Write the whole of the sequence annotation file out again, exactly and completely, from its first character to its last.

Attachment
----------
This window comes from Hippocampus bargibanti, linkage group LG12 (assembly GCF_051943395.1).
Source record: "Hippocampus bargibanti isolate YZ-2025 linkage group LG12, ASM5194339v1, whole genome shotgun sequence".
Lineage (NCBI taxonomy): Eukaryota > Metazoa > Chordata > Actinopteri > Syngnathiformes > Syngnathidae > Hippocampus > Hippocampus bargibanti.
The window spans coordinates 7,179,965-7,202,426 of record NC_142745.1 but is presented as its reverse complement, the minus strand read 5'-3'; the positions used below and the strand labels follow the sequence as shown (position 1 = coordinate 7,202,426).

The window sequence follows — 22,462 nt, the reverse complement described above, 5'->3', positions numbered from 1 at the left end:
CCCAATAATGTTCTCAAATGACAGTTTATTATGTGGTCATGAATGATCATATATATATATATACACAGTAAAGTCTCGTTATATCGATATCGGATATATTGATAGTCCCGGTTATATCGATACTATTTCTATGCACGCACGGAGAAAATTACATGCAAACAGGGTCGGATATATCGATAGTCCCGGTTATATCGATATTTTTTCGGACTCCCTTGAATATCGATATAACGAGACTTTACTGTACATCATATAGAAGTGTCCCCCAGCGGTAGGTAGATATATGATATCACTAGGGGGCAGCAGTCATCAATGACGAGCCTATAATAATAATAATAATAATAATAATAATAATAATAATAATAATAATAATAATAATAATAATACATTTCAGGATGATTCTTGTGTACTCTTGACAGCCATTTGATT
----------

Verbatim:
This window comes from Hippocampus bargibanti, linkage group LG12 (assembly GCF_051943395.1).
Source record: "Hippocampus bargibanti isolate YZ-2025 linkage group LG12, ASM5194339v1, whole genome shotgun sequence".
Lineage (NCBI taxonomy): Eukaryota > Metazoa > Chordata > Actinopteri > Syngnathiformes > Syngnathidae > Hippocampus > Hippocampus bargibanti.
The window spans coordinates 7,179,965-7,202,426 of record NC_142745.1 but is presented as its reverse complement, the minus strand read 5'-3'; the positions used below and the strand labels follow the sequence as shown (position 1 = coordinate 7,202,426).

The window sequence follows — 22,462 nt, the reverse complement described above, 5'->3', positions numbered from 1 at the left end:
CCCAATAATGTTCTCAAATGACAGTTTATTATGTGGTCATGAATGATCATATATATATATATACACAGTAAAGTCTCGTTATATCGATATCGGATATATTGATAGTCCCGGTTATATCGATACTATTTCTATGCACGCACGGAGAAAATTACATGCAAACAGGGTCGGATATATCGATAGTCCCGGTTATATCGATATTTTTTCGGACTCCCTTGAATATCGATATAACGAGACTTTACTGTACATCATATAGAAGTGTCCCCCAGCGGTAGGTAGATATATGATATCACTAGGGGGCAGCAGTCATCAATGACGAGCCTATAATAATAATAATAATAATAATAATAATAATAATAATAATAATAATAATAATAATAATAATACATTTCAGGATGATTCTTGTGTACTCTTGACAGCCATTTGATT